'Dishevelled' 99-year-old village hall could be demolished and replaced
PUBLISHED: 19:20 28 November 2018 | UPDATED: 19:35 28 November 2018
Poringland’s “dishevelled” village hall could soon be replaced by a new £1.7m community facility.
The corrugated iron building has served as everything from a men’s club to a doctor’s surgery over the past 99 years.
But almost a century of constant use has left the structure, located on The Street, looking worse for wear.
Now, the All Saints’ Church, which owns the land, is hoping to raise £1.7m to rebuild the hall and bring it into the 21st century.
Parish rector Rev Robert Parsonage said: “We have ongoing problems with leakages, and over the winter earlier this year we had a pipe burst in the kitchen.
“It is a much needed facility and the existing building is in use every day.”
The church has already received planning permission for the new ‘All Saints Centre’, which will include a cafe, a community kitchen and main hall.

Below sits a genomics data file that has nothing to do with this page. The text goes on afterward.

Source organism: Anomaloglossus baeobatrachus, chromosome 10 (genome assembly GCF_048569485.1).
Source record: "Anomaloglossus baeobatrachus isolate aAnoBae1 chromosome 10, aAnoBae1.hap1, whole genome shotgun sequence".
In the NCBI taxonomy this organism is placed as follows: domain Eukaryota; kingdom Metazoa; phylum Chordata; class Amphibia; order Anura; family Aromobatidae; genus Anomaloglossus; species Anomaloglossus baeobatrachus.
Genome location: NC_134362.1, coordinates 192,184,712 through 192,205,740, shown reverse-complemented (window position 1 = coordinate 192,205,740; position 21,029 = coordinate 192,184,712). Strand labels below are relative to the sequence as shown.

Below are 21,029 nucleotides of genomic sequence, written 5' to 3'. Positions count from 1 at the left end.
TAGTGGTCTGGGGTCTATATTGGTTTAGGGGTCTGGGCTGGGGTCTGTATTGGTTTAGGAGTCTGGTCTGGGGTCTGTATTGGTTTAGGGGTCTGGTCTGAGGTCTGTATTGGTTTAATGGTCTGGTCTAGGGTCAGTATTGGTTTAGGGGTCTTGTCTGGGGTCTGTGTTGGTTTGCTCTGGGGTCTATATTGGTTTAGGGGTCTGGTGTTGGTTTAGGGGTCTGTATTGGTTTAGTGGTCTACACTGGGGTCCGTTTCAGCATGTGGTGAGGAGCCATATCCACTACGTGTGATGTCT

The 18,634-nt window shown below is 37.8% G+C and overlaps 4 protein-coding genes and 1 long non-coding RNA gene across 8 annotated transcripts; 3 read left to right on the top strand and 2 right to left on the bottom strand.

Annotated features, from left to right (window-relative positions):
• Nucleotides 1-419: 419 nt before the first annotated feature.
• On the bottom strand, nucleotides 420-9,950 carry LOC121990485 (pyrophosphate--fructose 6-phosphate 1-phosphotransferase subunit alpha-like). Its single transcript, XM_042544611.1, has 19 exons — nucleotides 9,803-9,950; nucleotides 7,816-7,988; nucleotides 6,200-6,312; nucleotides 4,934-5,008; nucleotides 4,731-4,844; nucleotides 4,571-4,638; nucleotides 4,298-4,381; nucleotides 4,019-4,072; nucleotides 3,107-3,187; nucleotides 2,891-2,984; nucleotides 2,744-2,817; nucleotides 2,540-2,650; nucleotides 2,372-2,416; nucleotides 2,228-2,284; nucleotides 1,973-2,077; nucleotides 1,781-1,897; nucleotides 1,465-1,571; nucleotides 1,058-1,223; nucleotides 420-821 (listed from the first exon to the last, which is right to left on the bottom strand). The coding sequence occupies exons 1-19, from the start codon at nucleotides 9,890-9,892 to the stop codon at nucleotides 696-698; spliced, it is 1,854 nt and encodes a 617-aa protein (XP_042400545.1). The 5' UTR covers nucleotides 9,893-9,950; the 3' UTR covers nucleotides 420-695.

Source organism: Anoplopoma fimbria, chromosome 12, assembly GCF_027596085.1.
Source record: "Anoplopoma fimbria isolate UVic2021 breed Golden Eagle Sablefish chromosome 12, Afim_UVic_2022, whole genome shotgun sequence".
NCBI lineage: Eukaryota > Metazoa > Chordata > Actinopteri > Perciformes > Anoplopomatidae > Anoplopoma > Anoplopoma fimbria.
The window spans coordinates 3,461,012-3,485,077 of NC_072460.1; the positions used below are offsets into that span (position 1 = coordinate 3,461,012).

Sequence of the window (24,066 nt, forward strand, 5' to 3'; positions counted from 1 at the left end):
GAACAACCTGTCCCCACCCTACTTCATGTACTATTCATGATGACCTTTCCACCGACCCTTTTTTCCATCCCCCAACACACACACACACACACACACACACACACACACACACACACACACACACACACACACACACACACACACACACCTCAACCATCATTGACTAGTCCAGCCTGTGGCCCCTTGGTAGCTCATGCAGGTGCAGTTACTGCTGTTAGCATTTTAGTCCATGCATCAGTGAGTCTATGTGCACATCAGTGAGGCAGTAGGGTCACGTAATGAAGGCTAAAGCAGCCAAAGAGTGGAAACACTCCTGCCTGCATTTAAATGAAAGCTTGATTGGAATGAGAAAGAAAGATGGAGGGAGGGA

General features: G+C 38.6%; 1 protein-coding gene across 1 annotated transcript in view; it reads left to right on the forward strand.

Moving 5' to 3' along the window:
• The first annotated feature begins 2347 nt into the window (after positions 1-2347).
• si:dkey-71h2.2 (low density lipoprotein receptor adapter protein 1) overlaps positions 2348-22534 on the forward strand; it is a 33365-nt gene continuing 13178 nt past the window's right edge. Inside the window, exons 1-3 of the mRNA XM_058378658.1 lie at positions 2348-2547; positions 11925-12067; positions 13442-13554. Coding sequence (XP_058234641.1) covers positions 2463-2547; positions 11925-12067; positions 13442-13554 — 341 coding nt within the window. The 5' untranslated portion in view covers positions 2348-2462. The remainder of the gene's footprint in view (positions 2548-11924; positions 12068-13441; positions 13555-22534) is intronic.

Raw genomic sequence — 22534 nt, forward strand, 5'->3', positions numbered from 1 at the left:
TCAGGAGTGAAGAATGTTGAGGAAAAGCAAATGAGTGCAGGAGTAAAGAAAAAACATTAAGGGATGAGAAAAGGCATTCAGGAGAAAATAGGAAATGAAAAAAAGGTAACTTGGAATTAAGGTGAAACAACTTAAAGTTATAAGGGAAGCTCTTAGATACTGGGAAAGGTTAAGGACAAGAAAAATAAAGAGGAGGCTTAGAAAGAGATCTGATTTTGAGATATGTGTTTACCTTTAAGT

The fundraising campaign was launched last autumn and the church is hoping for building work to begin within the next two years.
Mr Parsonage said £400,000 had been raised so far.
The new facility could result in the existing hall being demolished.
But Mr Parsonage said there had been talk of relocating the structure, with “one or two parties” interested in taking it on.
He added: “If we can’t do that, then sadly we would have to demolish it because it has seen better days.
“People who live nearby want to see the new centre built quickly because they are quite tired of seeing this old, dishevelled worse for wear building.
“However there are likely other people who have fond memories of it.”
The village hall is said to have once served as military barracks before being relocated to the village in 1919.
Since then, the building has been used as a surgery, a youth club, a polling station and even a wedding venue.
Today it is regularly used by a play group, a local karate club and is home to a weekly drop-in session.
There had been a recent attempt to repaint the building exterior, but Mr Parsonage said the work was halted due to concerns about the possible lead content of the existing paint which needed to be sanded off.